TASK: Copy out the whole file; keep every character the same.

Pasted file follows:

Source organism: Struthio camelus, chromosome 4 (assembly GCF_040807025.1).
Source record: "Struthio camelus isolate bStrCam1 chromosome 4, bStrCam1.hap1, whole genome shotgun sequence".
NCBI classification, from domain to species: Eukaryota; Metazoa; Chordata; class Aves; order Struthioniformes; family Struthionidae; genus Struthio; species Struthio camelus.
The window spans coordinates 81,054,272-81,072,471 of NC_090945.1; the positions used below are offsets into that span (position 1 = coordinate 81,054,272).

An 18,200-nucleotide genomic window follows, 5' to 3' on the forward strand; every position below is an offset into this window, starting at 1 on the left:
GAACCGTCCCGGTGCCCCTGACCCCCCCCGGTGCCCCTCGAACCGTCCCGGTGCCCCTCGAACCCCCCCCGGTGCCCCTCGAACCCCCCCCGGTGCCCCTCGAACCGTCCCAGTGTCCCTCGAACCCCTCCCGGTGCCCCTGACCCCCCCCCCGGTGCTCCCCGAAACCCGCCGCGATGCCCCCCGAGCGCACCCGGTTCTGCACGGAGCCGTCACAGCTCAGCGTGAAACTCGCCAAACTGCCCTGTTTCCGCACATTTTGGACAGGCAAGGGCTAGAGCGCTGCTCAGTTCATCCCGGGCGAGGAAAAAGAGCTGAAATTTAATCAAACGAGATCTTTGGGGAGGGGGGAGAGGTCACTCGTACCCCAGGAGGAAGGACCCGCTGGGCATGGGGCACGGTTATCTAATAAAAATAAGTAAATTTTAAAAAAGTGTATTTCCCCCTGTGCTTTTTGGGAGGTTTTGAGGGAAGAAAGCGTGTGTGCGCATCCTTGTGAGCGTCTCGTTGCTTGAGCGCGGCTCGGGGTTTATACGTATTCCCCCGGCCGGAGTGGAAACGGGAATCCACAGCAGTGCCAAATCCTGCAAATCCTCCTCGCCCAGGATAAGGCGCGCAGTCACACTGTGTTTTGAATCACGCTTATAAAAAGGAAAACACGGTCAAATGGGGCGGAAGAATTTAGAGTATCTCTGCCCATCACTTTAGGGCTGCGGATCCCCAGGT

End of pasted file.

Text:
Source organism: Struthio camelus, chromosome 4 (assembly GCF_040807025.1).
Source record: "Struthio camelus isolate bStrCam1 chromosome 4, bStrCam1.hap1, whole genome shotgun sequence".
NCBI classification, from domain to species: Eukaryota; Metazoa; Chordata; class Aves; order Struthioniformes; family Struthionidae; genus Struthio; species Struthio camelus.
The window spans coordinates 81,054,272-81,072,471 of NC_090945.1; the positions used below are offsets into that span (position 1 = coordinate 81,054,272).

An 18,200-nucleotide genomic window follows, 5' to 3' on the forward strand; every position below is an offset into this window, starting at 1 on the left:
GAACCGTCCCGGTGCCCCTGACCCCCCCCGGTGCCCCTCGAACCGTCCCGGTGCCCCTCGAACCCCCCCCGGTGCCCCTCGAACCCCCCCCGGTGCCCCTCGAACCGTCCCAGTGTCCCTCGAACCCCTCCCGGTGCCCCTGACCCCCCCCCCGGTGCTCCCCGAAACCCGCCGCGATGCCCCCCGAGCGCACCCGGTTCTGCACGGAGCCGTCACAGCTCAGCGTGAAACTCGCCAAACTGCCCTGTTTCCGCACATTTTGGACAGGCAAGGGCTAGAGCGCTGCTCAGTTCATCCCGGGCGAGGAAAAAGAGCTGAAATTTAATCAAACGAGATCTTTGGGGAGGGGGGAGAGGTCACTCGTACCCCAGGAGGAAGGACCCGCTGGGCATGGGGCACGGTTATCTAATAAAAATAAGTAAATTTTAAAAAAGTGTATTTCCCCCTGTGCTTTTTGGGAGGTTTTGAGGGAAGAAAGCGTGTGTGCGCATCCTTGTGAGCGTCTCGTTGCTTGAGCGCGGCTCGGGGTTTATACGTATTCCCCCGGCCGGAGTGGAAACGGGAATCCACAGCAGTGCCAAATCCTGCAAATCCTCCTCGCCCAGGATAAGGCGCGCAGTCACACTGTGTTTTGAATCACGCTTATAAAAAGGAAAACACGGTCAAATGGGGCGGAAGAATTTAGAGTATCTCTGCCCATCACTTTAGGGCTGCGGATCCCCAGGT